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While the publication of the Rich 200 list this week has focused most of your attention on established entrepreneurs, I’ve spent the past week in San Francisco where the next generation of burgeoning billionaires is trying to figure out how to go from start-up smarts to income stream
It’s day five of six that I’ve spent in the “Valley”, having lots of productive meetings with entrepreneurs, venture capitalists and people in between. I’ve managed to drive (on the right!) between San Francisco, Palo Alto, Los Altos, Mountain View, down Sand Hill Road, up the 101 and have rested my head each night in Santa Clara. One of the questions that I’ve been trying to get answered is the “should I stay or should I go?” that vexes many entrepreneurs who come up with a great idea in the lounge rooms, garages and bedrooms of Sydney, Melbourne and Brisbane.
Silicon Valley is where it all happens. “Start-up” is like oxygen, it’s in the air. Even my school friend who is a medical researcher at Stanford talks about coming up with a health IT start-up. Every café you walk into has a smartphone app they’re trialling, whether it’s Order Ahead (where you can… oh it’s pretty self explanatory) or Owner Listens (where you can leave feedback). People stride up the footpaths, talking loudly into their “cells” about “the parent company” or “my developer” or they discuss the “patentability” or of course the “monetisation” of this or that idea.
I tried so very hard to listen to a guy bragging to his mates on Monday as he walked down University Avenue, Palo Alto and started a conversation with a: “Did I tell you about my Facebook investment story? We almost lost it…”. But unfortunately he turned into an office and I wasn’t stealthy enough to follow behind. (But be sure… everybody has a Facebook anecdote).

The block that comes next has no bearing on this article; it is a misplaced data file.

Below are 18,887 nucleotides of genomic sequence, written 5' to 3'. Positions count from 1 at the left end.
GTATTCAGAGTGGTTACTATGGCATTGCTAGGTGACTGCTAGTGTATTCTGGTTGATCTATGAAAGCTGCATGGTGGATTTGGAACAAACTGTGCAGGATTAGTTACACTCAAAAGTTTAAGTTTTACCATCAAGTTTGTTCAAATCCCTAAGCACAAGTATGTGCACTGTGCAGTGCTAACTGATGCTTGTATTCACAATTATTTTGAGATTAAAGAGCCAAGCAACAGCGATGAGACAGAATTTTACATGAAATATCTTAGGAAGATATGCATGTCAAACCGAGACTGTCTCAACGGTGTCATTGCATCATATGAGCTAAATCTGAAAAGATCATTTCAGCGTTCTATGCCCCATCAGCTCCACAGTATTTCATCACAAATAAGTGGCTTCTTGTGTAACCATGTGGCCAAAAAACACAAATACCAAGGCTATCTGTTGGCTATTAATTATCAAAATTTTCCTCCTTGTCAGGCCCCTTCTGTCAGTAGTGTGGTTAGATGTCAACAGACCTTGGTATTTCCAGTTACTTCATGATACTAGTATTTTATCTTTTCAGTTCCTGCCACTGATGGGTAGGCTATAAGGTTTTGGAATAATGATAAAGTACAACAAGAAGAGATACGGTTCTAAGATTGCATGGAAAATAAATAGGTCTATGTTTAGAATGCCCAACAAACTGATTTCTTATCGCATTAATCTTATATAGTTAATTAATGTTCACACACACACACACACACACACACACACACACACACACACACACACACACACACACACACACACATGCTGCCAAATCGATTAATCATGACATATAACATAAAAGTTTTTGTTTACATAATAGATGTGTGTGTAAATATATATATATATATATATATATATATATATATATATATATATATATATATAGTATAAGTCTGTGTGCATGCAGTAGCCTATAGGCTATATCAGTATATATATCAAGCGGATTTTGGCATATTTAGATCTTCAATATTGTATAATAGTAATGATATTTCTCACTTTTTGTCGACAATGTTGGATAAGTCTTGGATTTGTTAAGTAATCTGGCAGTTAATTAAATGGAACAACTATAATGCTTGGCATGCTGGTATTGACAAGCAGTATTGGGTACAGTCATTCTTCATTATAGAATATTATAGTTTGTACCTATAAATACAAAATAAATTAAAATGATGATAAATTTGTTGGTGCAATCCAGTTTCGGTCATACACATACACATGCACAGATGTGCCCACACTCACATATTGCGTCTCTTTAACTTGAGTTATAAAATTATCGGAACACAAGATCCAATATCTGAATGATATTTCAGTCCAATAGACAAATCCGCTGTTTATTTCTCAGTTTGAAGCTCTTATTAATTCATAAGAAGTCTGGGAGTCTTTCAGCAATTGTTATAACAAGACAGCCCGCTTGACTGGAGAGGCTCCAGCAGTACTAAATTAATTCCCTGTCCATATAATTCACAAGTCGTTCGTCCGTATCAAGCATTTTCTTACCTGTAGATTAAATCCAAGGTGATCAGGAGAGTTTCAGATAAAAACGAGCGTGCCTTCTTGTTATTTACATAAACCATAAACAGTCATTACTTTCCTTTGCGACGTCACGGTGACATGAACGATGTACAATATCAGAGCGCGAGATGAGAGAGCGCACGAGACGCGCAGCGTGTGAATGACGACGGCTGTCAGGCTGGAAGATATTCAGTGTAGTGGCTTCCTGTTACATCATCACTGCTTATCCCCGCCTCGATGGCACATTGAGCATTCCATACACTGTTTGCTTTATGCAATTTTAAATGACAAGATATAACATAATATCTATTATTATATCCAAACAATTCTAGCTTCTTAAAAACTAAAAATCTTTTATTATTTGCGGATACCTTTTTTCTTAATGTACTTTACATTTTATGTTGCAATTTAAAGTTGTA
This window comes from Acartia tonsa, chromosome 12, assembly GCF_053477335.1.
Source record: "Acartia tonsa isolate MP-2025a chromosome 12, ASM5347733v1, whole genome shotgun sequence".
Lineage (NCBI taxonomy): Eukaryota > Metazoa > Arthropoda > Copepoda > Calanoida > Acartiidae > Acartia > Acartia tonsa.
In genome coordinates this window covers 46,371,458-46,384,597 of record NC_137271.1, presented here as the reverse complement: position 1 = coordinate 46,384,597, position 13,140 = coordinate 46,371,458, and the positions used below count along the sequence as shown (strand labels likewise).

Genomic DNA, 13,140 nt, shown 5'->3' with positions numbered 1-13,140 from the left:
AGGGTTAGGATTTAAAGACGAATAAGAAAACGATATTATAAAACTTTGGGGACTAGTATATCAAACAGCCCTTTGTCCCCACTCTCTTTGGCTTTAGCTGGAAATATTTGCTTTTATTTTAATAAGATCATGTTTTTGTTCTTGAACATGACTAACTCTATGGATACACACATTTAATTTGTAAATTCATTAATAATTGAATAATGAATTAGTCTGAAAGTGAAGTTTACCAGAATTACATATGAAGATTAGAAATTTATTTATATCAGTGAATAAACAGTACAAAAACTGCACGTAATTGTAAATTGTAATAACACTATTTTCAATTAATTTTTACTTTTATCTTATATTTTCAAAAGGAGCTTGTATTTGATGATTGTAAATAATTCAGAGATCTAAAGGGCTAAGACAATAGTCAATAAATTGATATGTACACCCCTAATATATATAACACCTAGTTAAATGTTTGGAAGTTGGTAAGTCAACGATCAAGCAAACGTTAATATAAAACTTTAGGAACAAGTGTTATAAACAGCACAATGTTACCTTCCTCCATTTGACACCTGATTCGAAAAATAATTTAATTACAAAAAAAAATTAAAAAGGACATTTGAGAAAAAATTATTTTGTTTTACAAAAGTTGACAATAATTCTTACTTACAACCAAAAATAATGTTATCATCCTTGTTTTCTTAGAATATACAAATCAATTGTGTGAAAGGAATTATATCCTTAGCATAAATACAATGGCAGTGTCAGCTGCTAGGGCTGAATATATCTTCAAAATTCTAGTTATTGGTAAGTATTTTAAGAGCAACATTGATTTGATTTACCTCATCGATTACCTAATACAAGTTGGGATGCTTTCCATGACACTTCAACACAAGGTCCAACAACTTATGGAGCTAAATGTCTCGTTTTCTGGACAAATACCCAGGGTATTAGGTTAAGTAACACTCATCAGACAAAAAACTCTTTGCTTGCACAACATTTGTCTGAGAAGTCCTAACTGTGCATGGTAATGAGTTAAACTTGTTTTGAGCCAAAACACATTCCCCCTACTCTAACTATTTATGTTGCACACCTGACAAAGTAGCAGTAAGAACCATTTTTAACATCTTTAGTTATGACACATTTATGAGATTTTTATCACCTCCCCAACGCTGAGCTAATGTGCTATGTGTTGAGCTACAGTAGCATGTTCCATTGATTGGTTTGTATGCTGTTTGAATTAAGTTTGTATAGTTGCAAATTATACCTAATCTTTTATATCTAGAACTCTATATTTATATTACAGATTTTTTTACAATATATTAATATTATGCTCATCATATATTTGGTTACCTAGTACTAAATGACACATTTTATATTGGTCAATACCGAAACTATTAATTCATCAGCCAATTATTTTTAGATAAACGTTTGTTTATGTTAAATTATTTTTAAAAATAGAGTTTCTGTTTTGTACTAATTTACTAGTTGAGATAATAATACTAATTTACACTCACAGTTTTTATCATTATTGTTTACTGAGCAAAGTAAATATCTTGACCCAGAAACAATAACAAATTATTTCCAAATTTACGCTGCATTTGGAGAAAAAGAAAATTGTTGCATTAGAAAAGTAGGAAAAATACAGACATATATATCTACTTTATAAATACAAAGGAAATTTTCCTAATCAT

When you arrive at a building and look at the company names on the lobby floor, there are plenty of familiar digital start-ups staking out their own suite (nobody has an office, everybody just has a suite).
With this kind of buzz, you might think you need to be in Silicon Valley to make it big, but I’m not convinced.
There certainly are reasons to be here. One, it’s a hub. If you have an idea that plays into one of the big companies or social media platforms, it’s almost a must to play in the Bay. LinkedIn, Facebook, Twitter you name it: many of the big digital companies have either a head office (actually nobody has head offices, they’re called campuses) or a presence here. And it’s not just software and social, biotech, clean tech, there are plenty of sectors swimming in cash here.
And cash is obviously top of the list for many local companies coming over. There’s so much of it flowing around. Competition among investors is high and company valuations are ostensibly higher.
But, I’m still not convinced. If you couldn’t possibly stand the idea of leaving Australia (and just as an aside, maybe you have bigger problems than getting your tech start-up idea off the ground) then I don’t think all is lost for you. Although I’ve found plenty of reasons why you would want to come to Silicon Valley, there have also been plenty of investors and entrepreneurs with advice and reasons why it’s not the only path. I’m going to write these up in a feature article for BRW, which I hope you’ll enjoy (yes, this is a teaser).
Until then… some more research. I’m writing this blog in a hotel lobby, next door to a Japanese restaurant where I’m about to have dinner with 20 Australian entrepreneurs who have made their way to start-up land to try their luck. They’ll have their reasons why they made the leap over the ocean to try on Silicon Valley for size. I’ll let you know these as well. But I can tell you one thing. It’s not the coffee.